Lung cancer mortality in towns near paper, pulp and board industries in Spain: a point source pollution study
1 Cancer and Environmental Epidemiology Area, National Centre for Epidemiology, Carlos III Institute of Health, Madrid, Spain
2 CIBER Epidemiología y Salud Pública (CIBERESP), Madrid, Spain
BMC Public Health 2008, 8:288 doi:10.1186/1471-2458-8-288Published: 14 August 2008
This study sought to ascertain whether there might be excess lung cancer mortality among the population residing in the vicinity of Spanish paper and board industries which report their emissions to the European Pollutant Emission Register (EPER).
This was an ecological study that modelled the Standardised Mortality Ratio (SMR) for lung cancer in 8073 Spanish towns over the period 1994–2003. Population exposure to industrial pollution was estimated on the basis of distance from town of residence to pollution source. An exploratory, near-versus-far analysis was conducted, using mixed Poisson regression models and an analysis of the effect of municipal proximity within a 50-kilometre radius of each of the 18 installations.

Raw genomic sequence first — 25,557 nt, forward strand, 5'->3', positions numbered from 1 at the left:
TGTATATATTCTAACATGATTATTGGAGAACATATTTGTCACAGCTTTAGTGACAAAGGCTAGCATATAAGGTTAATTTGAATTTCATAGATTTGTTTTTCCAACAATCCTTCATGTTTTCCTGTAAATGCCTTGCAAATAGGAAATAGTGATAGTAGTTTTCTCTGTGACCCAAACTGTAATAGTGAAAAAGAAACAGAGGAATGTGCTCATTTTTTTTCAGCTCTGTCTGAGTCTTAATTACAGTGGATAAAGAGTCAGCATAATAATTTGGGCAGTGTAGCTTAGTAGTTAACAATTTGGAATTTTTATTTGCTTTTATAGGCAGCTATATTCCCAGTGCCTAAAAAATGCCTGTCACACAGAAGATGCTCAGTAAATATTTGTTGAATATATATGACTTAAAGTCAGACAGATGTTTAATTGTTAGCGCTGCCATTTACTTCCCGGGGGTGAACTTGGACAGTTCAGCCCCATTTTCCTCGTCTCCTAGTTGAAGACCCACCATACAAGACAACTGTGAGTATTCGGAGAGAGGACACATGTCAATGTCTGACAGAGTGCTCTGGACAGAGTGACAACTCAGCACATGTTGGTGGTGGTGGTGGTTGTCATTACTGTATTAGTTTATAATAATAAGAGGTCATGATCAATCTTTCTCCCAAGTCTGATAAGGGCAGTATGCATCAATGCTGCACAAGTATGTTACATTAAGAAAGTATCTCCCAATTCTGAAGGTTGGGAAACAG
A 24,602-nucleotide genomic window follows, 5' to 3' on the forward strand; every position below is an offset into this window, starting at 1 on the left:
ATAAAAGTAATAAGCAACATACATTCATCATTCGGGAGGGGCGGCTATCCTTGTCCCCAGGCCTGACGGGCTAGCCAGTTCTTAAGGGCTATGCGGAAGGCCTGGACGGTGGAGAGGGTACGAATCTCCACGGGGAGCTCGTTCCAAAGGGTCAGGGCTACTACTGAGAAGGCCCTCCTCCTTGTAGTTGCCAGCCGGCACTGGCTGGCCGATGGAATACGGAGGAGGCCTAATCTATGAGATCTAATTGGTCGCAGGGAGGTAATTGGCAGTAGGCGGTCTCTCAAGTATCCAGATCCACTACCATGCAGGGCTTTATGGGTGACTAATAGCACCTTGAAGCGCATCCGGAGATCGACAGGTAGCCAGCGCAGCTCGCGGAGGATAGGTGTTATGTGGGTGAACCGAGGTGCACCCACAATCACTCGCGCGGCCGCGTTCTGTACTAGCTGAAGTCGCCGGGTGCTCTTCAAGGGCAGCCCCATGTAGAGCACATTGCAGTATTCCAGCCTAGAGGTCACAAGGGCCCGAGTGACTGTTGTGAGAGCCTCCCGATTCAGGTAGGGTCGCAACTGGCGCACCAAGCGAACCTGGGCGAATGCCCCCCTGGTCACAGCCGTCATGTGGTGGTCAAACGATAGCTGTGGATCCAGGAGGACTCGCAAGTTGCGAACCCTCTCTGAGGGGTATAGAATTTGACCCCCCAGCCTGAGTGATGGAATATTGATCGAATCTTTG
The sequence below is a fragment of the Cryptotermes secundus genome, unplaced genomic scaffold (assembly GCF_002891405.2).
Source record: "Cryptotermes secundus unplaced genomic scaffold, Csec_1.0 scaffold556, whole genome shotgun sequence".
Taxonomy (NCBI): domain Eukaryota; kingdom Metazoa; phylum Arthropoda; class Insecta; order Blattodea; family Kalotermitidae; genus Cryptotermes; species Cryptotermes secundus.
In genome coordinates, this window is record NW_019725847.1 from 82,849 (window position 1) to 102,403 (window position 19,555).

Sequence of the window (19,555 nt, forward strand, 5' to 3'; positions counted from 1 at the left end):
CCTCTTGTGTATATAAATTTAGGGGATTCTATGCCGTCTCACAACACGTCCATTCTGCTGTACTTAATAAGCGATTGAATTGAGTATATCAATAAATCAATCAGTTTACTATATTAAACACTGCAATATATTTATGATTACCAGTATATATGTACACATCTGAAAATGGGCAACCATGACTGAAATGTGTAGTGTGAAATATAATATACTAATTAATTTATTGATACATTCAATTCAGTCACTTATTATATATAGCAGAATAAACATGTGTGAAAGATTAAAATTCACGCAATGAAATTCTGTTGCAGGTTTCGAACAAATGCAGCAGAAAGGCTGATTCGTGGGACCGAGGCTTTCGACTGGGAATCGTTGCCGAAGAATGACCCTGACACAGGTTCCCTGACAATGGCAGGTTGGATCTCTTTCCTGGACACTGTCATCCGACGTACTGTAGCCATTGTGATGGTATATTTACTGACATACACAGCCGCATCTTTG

Results varied for the different facilities. In two instances there was an increasing mortality gradient with proximity to the installation, though this was exclusively observed among men.
The study of cancer mortality in areas surrounding pollutant foci is a useful tool for environmental surveillance, and serves to highlight areas of interest susceptible to being investigated by ad hoc studies. Despite present limitations, recognition is therefore due to the advance represented by publication of the EPER and the study of pollutant foci.